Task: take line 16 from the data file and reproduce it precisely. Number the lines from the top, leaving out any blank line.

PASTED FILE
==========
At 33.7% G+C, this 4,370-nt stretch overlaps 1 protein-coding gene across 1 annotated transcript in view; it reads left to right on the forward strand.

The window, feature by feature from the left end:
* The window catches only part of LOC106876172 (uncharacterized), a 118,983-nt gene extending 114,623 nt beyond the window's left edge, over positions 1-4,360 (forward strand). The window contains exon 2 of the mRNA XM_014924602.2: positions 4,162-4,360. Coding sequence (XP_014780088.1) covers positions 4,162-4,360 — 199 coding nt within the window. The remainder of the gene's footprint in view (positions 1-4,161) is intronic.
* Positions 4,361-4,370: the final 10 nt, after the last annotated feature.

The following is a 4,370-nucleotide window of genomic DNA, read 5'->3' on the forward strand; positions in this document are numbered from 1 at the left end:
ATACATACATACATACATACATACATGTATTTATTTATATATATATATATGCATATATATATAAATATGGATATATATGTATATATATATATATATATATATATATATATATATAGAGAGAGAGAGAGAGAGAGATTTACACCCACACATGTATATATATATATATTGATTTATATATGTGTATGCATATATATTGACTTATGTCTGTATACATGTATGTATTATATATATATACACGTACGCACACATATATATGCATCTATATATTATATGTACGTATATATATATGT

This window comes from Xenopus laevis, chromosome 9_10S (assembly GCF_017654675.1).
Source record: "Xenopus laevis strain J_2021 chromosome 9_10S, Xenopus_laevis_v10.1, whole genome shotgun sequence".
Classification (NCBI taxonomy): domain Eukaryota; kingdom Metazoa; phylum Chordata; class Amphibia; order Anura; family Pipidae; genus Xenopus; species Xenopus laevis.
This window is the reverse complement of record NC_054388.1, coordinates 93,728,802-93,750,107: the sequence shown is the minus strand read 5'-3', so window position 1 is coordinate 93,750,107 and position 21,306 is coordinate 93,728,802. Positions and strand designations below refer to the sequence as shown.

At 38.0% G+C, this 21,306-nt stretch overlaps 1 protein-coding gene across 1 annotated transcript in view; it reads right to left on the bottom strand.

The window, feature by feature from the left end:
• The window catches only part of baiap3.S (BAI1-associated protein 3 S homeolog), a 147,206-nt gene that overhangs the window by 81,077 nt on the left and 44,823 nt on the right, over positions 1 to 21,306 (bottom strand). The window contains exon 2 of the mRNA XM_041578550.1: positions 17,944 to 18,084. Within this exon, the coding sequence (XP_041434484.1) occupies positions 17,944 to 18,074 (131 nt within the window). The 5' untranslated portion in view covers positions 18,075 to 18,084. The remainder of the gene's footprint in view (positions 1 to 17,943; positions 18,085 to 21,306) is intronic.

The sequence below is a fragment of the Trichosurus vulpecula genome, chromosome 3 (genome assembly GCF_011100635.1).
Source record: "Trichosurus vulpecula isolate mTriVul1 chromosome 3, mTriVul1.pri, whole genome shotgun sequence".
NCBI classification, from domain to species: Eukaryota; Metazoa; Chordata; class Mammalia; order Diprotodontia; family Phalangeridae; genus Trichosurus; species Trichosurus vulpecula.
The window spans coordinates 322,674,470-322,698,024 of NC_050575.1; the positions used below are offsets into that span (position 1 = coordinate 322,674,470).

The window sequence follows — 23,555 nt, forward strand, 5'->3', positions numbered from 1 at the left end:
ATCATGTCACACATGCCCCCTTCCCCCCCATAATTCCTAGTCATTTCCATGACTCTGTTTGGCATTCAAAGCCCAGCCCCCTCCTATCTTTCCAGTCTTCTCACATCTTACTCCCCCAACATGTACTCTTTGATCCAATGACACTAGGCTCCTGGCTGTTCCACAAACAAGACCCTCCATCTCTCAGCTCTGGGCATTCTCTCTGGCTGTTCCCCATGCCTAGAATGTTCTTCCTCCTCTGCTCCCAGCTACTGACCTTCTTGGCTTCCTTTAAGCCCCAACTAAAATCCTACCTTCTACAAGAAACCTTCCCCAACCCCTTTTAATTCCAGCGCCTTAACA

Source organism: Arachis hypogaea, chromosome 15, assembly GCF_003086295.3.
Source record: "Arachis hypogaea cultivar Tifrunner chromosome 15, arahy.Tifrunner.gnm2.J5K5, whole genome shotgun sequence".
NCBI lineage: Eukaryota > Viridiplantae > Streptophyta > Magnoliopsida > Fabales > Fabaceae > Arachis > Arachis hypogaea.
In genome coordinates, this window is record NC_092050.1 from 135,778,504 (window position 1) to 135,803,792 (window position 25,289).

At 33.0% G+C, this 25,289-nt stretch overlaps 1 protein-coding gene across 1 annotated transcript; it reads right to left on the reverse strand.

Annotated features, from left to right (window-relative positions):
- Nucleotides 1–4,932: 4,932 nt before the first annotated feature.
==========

NCBI classification, from domain to species: Eukaryota; Metazoa; Chordata; class Mammalia; order Diprotodontia; family Phalangeridae; genus Trichosurus; species Trichosurus vulpecula.